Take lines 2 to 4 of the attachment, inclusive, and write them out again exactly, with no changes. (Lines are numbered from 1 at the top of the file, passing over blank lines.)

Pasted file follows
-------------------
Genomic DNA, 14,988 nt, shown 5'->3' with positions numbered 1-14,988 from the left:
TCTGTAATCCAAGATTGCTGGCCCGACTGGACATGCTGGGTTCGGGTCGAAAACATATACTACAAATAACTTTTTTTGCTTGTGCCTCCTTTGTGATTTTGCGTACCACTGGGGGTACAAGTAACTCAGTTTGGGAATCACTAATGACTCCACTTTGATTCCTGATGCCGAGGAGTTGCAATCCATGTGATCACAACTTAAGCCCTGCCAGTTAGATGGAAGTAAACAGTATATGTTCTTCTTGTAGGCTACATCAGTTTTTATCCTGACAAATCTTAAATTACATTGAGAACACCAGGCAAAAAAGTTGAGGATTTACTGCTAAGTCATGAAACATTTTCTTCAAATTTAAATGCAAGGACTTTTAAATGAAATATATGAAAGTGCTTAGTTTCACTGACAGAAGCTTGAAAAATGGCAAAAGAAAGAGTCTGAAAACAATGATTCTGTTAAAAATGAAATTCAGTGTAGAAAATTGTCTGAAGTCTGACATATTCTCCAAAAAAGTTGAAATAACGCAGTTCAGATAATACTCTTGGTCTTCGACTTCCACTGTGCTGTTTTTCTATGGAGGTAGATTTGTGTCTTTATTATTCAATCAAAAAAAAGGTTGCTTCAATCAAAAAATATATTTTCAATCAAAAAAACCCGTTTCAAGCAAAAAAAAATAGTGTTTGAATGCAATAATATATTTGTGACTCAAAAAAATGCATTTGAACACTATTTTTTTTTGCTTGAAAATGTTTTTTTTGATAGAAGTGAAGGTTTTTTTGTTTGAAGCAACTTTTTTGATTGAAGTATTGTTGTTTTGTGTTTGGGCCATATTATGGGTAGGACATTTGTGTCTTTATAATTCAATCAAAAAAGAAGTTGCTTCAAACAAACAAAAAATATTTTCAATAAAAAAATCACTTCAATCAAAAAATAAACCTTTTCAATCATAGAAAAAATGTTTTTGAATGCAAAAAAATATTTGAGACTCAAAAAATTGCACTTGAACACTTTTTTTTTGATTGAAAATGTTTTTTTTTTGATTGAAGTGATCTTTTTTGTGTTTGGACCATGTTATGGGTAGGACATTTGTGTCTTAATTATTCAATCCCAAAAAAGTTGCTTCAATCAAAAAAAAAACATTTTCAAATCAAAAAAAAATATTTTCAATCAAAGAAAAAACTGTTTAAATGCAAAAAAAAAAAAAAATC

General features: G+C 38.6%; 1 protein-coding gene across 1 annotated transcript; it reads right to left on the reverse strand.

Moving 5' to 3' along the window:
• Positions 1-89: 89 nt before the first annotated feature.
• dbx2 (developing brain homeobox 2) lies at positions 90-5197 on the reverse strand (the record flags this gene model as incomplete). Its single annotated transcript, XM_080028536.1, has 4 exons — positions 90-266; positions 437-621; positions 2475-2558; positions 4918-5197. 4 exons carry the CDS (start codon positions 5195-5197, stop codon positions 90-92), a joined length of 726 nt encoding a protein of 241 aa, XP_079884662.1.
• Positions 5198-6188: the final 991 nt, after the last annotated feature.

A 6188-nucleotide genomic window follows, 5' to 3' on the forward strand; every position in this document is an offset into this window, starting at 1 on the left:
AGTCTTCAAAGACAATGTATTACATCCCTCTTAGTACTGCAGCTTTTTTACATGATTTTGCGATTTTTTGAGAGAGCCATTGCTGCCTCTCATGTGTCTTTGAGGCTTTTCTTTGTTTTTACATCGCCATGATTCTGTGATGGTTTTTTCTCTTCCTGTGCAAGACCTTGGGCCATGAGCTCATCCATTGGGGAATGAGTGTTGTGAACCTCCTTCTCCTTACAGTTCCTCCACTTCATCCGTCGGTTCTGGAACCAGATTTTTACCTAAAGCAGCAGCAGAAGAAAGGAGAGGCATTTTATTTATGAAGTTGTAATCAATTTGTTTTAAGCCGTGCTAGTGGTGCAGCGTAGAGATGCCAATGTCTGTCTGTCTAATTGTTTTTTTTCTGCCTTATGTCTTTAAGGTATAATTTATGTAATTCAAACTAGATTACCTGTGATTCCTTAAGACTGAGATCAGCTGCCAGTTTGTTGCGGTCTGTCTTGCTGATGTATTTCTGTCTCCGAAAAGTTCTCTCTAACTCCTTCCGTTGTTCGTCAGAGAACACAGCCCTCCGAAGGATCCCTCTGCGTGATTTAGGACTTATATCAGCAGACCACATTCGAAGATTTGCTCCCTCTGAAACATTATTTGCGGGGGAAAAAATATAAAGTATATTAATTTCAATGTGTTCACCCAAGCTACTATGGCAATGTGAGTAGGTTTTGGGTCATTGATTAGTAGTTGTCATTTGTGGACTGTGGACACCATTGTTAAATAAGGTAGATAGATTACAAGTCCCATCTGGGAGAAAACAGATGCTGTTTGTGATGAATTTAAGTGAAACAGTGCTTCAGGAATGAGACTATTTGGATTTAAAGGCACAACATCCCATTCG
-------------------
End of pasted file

TCTGTAATCCAAGATTGCTGGCCCGACTGGACATGCTGGGTTCGGGTCGAAAACATATACTACAAATAACTTTTTTTGCTTGTGCCTCCTTTGTGATTTTGCGTACCACTGGGGGTACAAGTAACTCAGTTTGGGAATCACTAATGACTCCACTTTGATTCCTGATGCCGAGGAGTTGCAATCCATGTGATCACAACTTAAGCCCTGCCAGTTAGATGGAAGTAAACAGTATATGTTCTTCTTGTAGGCTACATCAGTTTTTATCCTGACAAATCTTAAATTACATTGAGAACACCAGGCAAAAAAGTTGAGGATTTACTGCTAAGTCATGAAACATTTTCTTCAAATTTAAATGCAAGGACTTTTAAATGAAATATATGAAAGTGCTTAGTTTCACTGACAGAAGCTTGAAAAATGGCAAAAGAAAGAGTCTGAAAACAATGATTCTGTTAAAAATGAAATTCAGTGTAGAAAATTGTCTGAAGTCTGACATATTCTCCAAAAAAGTTGAAATAACGCAGTTCAGATAATACTCTTGGTCTTCGACTTCCACTGTGCTGTTTTTCTATGGAGGTAGATTTGTGTCTTTATTATTCAATCAAAAAAAAGGTTGCTTCAATCAAAAAATATATTTTCAATCAAAAAAACCCGTTTCAAGCAAAAAAAAATAGTGTTTGAATGCAATAATATATTTGTGACTCAAAAAAATGCATTTGAACACTATTTTTTTTTGCTTGAAAATGTTTTTTTTGATAGAAGTGAAGGTTTTTTTGTTTGAAGCAACTTTTTTGATTGAAGTATTGTTGTTTTGTGTTTGGGCCATATTATGGGTAGGACATTTGTGTCTTTATAATTCAATCAAAAAAGAAGTTGCTTCAAACAAACAAAAAATATTTTCAATAAAAAAATCACTTCAATCAAAAAATAAACCTTTTCAATCATAGAAAAAATGTTTTTGAATGCAAAAAAATATTTGAGACTCAAAAAATTGCACTTGAACACTTTTTTTTTGATTGAAAATGTTTTTTTTTTGATTGAAGTGATCTTTTTTGTGTTTGGACCATGTTATGGGTAGGACATTTGTGTCTTAATTATTCAATCCCAAAAAAGTTGCTTCAATCAAAAAAAAAACATTTTCAAATCAAAAAAAAATATTTTCAATCAAAGAAAAAACTGTTTAAATGCAAAAAAAAAAAAAAATC

General features: G+C 38.6%; 1 protein-coding gene across 1 annotated transcript; it reads right to left on the reverse strand.

Moving 5' to 3' along the window: